All ETDs from UAB

Advisory Committee Chair

William Britt

Advisory Committee Members

Scott Barnum

Michael Brenner

Lynn Dobrunz

Scott M Wilson

Document Type


Date of Award


Degree Name by School

Doctor of Philosophy (PhD) Heersink School of Medicine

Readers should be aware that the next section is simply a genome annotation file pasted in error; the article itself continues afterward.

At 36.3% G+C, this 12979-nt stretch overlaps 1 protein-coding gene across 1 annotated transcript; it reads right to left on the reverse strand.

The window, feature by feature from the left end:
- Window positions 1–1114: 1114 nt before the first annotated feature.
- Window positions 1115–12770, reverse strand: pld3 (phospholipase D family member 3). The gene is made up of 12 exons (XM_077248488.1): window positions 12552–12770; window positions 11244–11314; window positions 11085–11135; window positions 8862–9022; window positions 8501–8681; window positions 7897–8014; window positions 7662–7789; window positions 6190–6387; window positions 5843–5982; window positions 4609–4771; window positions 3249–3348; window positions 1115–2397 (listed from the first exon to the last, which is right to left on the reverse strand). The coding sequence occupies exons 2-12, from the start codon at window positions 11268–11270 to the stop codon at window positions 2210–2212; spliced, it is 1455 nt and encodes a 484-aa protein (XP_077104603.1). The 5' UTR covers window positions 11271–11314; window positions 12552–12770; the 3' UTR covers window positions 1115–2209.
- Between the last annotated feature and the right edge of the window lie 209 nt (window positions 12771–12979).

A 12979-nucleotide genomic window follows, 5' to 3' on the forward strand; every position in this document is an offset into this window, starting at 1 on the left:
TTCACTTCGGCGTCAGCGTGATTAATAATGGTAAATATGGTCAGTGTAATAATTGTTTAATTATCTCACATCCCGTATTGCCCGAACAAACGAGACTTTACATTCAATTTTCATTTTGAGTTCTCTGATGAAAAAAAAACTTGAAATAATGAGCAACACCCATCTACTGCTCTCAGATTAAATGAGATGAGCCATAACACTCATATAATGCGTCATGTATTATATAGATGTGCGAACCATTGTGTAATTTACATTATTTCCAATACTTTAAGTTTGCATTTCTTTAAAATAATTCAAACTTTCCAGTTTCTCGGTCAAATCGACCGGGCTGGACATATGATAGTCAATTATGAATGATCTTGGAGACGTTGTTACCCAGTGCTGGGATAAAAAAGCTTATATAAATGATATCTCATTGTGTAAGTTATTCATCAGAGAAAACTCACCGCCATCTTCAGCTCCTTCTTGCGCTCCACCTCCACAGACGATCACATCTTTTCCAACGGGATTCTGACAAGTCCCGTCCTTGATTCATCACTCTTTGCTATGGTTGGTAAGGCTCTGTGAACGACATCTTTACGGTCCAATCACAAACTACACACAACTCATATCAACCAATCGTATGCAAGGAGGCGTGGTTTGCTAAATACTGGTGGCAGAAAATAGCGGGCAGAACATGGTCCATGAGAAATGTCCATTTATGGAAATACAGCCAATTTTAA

Congenital Human Cytomegalovirus (HCMV) infection represents a significant cause of morbidity and mortality in infants and children. While most of the systemic damage incurred by the infant in the course of the infection resolves without permanent consequence, the pathological manifestations of infection in the central nervous system (CNS) are often permanent. Children born with congenital HCMV infection may exhibit hearing loss and cognitive impairment in various degrees. These neurological disabilities are correlated with pathological findings in various permutations including infection of the inner ear, ventricular calcifications, ventriculomegaly, microgyria, lissencephaly, and cerebellar hypoplasia. To develop a therapeutic or preventive strategy, HCMV infection must be studied experimentally in animal model systems. The murine model is suitable to study the effects of Cytomegalovirus (CMV) infection on brain development. In the murine model described herein, intra-peritoneal inoculation of newborn mice with MCMV leads to a systemic viral infection and spread to the CNS by 5 days postinoculation (dpi). The CNS infection largely resolves by 14 dpi. The cerebellum is the brain region most actively developing during 5-14 days post-natal in the mouse coincident with MCMV infection. We observed focal cerebellar developmental abnormality superimposed upon widespread and symmetrical developmental changes, associated with widely scattered foci of virus infection. This discrepancy between the spatial distribution of viral infection and the widespread developmental abnormality led iii to the hypothesis that soluble immune response molecules were responsible for the developmental perturbation. The proposed mechanism of immune mediated developmental neuropathology constitutes a break with the existing literature on animal models of HCMV infection in the CNS because previous work in animal models has focused on the direct effects of virus infection on cells rather than indirect effects such as CNS inflammatory response. This inflammatory response was correlated temporally and spatially with histological, functional, and molecular abnormalities in cerebellar development.



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